This year for the holidays my spouse and I traveled 2,700 miles by car with our nine-year-old yellow lab, Leo. We started in Boston, drove to St. Louis to visit our Italian relatives. Drove to Elkhart, Indiana, to visit our Italian relatives. Drove to Buffalo, New York, to visit our Italian relatives. Each time we stopped the car we were greeted with Abbondanza! Abundance was everywhere we went in the form of food, conversation, and kisses. And I know most of us overate this holiday season, but for the sake of this essay, I’ll argue Italians do that better than most. Turkey and ham are just side dishes for us that accompany meatballs, gravy, sausage, seafood, and massive quantities of antipasti—it’s necessary to get full before you even consider the main course.
Needless to say we all arrived back in Boston needing to trim down a bit, but what sticks with me from thirty-six hours of car time to contemplate 2014 is that word we kept shouting as a new dish was pulled from the oven or brought up from the downstairs refrigerator—Abbondanza! And that’s how we say it, with an exclamation point, and almost like a one-word song in the way we drag out each syllable.
And so I’m suggesting that we create a steady diet of theater Abbondanza! for 2014—and it wouldn’t be a new year if I didn’t offer a list for what that might look like.
1. This year let’s make fewer prescriptive lists that perpetuate thumbs up/thumbs down approaches to theater. These lists kill off the idea of abundance and suggest the beauty of theater rests in simple notions of good and bad. Elaine Scarry says in her book, On Beauty and Being Just, “Beauty takes place in the particular, and if there are no particulars, the chances of seeing it go down.” Let’s improve upon our chances of seeing beauty and broaden our definition of what constitutes the good.
2. Let’s create a more abundant sense of resources. I was struck this year with the competing nature of the end of year “ask.” HowlRound participated because we didn’t come up with a more creative way to fundraise. How can we fundraise in cohorts, in creative clusters? How can we create a less rivalrous environment around resources? We need an abundance of good ideas to solve this question.
3. Let’s be nicer this year. There is a growing critical edge to social media conversation that is beginning to wear on me. It’s reflected in the comments on HowlRound as we struggle to know how to manage less generous dialogue. Our theater community seems anxious to jump on the critique bandwagon and I’m personally seeing less creative solutions to the big problems facing our field. This is reflected in the “I” mentality of social media that values individual “thought leaders”—I sometimes wonder if thought leader is another name for egomaniac—in lieu of the “we” of collaborative entrepreneurship.
Snarky or Nice?
I have to stop at number three to digress for a bit about being nicer. HowlRound has been trying for awhile now to make the case for “positive inquiry” in our practice. Defining this has been a challenge and often dismissed as some kind of Polly(anna) notion that shies away from controversy. I’ve been thinking about this in relationship to Maureen Dowd’s recent op-ed in The New York Times in praise of snark. She argues:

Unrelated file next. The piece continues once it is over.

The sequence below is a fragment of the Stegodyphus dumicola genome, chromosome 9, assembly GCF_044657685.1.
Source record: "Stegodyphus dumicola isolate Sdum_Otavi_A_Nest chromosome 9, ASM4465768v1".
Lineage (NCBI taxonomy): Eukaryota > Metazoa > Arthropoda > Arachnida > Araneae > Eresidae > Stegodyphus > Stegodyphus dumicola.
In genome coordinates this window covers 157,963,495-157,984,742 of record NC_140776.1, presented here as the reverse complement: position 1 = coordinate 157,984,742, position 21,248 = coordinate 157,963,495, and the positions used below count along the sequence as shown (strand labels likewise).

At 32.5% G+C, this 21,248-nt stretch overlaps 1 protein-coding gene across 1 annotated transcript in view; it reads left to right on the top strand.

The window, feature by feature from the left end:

Succumbing to uplift, edification and happy talk is basically saying that there’s something more important than telling the truth: not making enemies, not hurting people’s feelings.
All quarrels are not petty. Sometimes quarrels are about big things, and it’s an actual privilege to take a side in them.
I think key to her argument about truth telling depends on the sin committed that requires us to take a stand. Is, to use the language of Dowd’s op-ed, the work of art or the behavior we’re criticizing “pernicious,” does the production or the action have “deleterious consequences” on the social order or did the thought leader/critic/blog writer just not like it?
Jill Dolan does a nice job of making the case for the positive in a recent essay “Critical Generosity”:
The deleterious effects of criticism are underscored by mainstream writers such as Ben Brantley and Charles Isherwood in the New York Times, who revel in their power to destroy productions they don't like for reasons that are always political, as well as aesthetic, and always masked by the “objectivity” that power bestows on their work.
Against such entrenched practices and stereotypes, critical generosity stands as a refreshing and, I hope, principled alternative.
Back to the egomania of my number three. The singular desire to destroy or lift up, depending on your mood—this seems more pernicious to me than critical generosity.
This brings me to number four on the list:
4. Let’s pick our battles more wisely this year. There are pernicious things happening in our field. The work on our stages actually getting produced is rarely political enough to fit into the category of pernicious. More pernicious it seems to me are the questions of diversity and ethics that continue to plague our business. Are we selling tickets or are we contributing to the betterment of civilization? Are we propping up institutions or creating accessible and transformative art? Let’s tell the truth about these issues and let’s cause some controversy where the stakes are high.
5. Let’s find ways to come together more often in three dimensions as a community in dialogue. We all argue that the intimacy and value of theater is a result of its three dimensionality. My diet will include more coffees this year, more effort to attend conversations in person, and more phone/Skype conversations in lieu of email and social media drive-bys.
I wish for all of you in 2014 that you feel the energy and warmth of Abbondonza! And for those of you who pass through Boston, let’s break bread over some gravy and meatballs, or at least share a cappuccino! Happy New Year from HowlRound!